To wrap up the first week of Ultimate 70s Blogathon is Ryan from Ten Stars or Less and his look at 1977 sports film Slapshot. Ten Stars or Less gives nice and quick reviews of all kinds of movies everyday with a lovely rating system just as the site’s name implies, out of 10.
Let’s check out what makes Slap Shot his Ultimate 70’s pick!
Just waiting for the next line brawl!
If you google the top movies from the 1970’s you will get a long list of franchise defining movies like The Godfather, The Exorcist, Jaws, Halloween, Rocky, Star Wars, and many other Oscar worthy films that defined the decade. I could have chosen any of those epic movies but I figured everyone else was going to so I went off the charts here. Hockey has been a huge part of my life since I was kid and although Slap Shot is not the kind of movie young kids should be watching, I’ve been watching it since a very young age. Slap Shot means as much to the game of hockey, the history of the sport, as the black puck or the ice itself.
You are probably asking yourself how do I come to that conclusion, some 40 years later? Well let’s take a moment to examine the connections between the Hollywood version of hockey and the actual game itself. Before I forget to mention it, Paul Newman actually learn how to skate for his role and did all of his scenes. How’s that for a bit of movie/hockey trivia?
This film is based on the fictional Charlestown Chiefs, who play in the Federal League. They are a loveable bunch of losers who couldn’t win a hockey game if the other team didn’t show up and they had the ice to themselves. Led by player/coach Red Dunlop (Newman) and leading scorer Ned Braden (<span class=”itemprop”>Michael Ontkean), the Chiefs are looking to relocate to Florida when the local mill closes. In order to make the deal possible, the Chiefs need to change their identity and become winners. Penny pinching General Manager Joe McGrath (Strother Martin) brings in three brothers from the Iron League to change the personality of the team and ignite a fire in the guys. Jeff, Jack, and Steve Hanson are some of the weirdest hockey players you’ll ever meet, but man can these guys play. Whether it’s fighting the opponents, the fans, or each other, the Chiefs begin to win and earns points as they make their way to the championship and hopefully to the sunny beaches of south Florida. </span>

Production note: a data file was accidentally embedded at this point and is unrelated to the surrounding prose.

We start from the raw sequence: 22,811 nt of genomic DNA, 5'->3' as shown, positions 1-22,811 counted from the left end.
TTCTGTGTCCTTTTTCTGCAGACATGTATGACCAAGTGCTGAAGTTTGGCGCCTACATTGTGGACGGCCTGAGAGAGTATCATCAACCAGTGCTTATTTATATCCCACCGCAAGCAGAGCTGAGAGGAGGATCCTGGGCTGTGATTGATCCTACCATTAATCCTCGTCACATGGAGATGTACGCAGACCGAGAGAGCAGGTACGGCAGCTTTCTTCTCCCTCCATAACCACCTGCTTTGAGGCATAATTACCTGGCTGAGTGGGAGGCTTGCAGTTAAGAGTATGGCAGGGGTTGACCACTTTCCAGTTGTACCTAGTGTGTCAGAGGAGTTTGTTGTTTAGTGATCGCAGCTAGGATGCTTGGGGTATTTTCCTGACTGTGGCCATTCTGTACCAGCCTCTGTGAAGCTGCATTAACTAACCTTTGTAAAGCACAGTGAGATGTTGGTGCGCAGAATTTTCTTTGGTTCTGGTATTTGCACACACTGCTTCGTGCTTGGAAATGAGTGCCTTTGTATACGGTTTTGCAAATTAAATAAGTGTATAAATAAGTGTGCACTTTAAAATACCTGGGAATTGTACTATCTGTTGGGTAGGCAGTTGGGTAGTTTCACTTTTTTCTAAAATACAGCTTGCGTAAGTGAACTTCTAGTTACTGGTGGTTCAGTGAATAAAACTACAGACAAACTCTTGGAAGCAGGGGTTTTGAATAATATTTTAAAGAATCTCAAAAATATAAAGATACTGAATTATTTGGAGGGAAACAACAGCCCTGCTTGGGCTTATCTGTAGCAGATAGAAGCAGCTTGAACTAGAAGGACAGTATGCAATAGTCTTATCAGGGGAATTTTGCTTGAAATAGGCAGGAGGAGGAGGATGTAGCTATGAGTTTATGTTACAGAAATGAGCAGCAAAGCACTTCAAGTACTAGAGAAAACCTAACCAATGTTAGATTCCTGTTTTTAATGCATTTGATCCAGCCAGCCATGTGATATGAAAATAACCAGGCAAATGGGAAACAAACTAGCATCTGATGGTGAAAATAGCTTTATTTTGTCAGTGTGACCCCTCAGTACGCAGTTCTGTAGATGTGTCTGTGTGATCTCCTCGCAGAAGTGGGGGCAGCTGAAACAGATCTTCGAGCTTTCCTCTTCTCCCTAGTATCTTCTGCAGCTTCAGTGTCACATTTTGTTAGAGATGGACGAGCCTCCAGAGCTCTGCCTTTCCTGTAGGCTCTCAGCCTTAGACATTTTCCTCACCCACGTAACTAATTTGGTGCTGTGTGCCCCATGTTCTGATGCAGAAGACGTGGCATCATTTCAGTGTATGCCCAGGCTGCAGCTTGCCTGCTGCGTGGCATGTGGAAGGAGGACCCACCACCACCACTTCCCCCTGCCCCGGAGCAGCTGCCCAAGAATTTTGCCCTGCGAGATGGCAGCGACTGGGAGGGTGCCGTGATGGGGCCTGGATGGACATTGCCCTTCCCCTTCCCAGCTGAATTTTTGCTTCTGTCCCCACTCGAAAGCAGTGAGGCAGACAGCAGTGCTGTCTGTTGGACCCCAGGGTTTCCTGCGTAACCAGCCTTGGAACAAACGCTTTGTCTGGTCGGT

Hard to tell if this picture of Hansons was taken before or after the game.
Hockey was a rough and tumble game in the 1970’s. For people who watch today’s game, fighting is non-existent and the game is all about speed and finesse. Several decades ago it was about hitting your opponent through the boards or breaking your stick across their skull. There’s a scene in Slap Shot where one of the Hanson brothers gets hit in the face by a key chain, which prompts the Chiefs to invade the stands and fight everyone. Sadly, there was a game in which a player from the Boston Bruins went into the crowd and fought some fans for God knows what reasons.
The Boston Bruins invading the stands 1979
I love hockey history and the 1970’s is definitely one of the most talked about periods. The National Hockey League had expanded from six to 12 teams in 1967 and the power house Boston Bruins would fight against their arch rivals the Montreal Canadiens numerous times for the Stanley Cup during the decade. Meanwhile down in Philadelphia, the Flyers were one of the new expansion teams and looked to leave their mark on the sport. Named “The Board Street Bullies” for their wrestling style of hockey, the Flyers became the first expansion team to win the Stanley Cup just seven years after joining the league. A lot of the guys from those teams are in the Hall of Fame, but none of them have all their teeth. Aggressive play has both its rewards and consequences. As evident in Slap Shot, fighting may look pretty on the outside, but when you are in the trenches, it is all out war and some are lucky to survive.
Board Street Bullies doing what they do best…
I chose Slap Shot as my selection for the Ultimate 70’s pick because it really glorifies what playing hockey was like during that decade. If you didn’t bleed or you still had all your teeth, you weren’t really a hockey player. This film, based on several character’s real life experiences in the bus riding minor leagues, is everything you would want in a movie. There is plenty of sex, dirty jokes, violence, great hockey action, a variety of stupid characters, some crazy characters, a guy named Killer, a goalie who plays despite not taking his medication, brothers who play with this fists, and a general manager who makes his players perform in fashion shows. A lot of the story won’t make any sense to the average movie goer who doesn’t like sports, even though this is really the ultimate Cinderella story for hockey movies. If you play hockey, you can probably quote this movie by heart and definitely know a guy who owns a Chiefs jersey. That’s the beauty of it all.
There will be hundreds of movies out there that remind people of life back in the 1970’s, but there will always be one Holy Grail of hockey movies, the film every film made after it has to live to, and that is Slap Shot. Arguably the greatest hockey movie of all-time.
The Charlestown Chiefs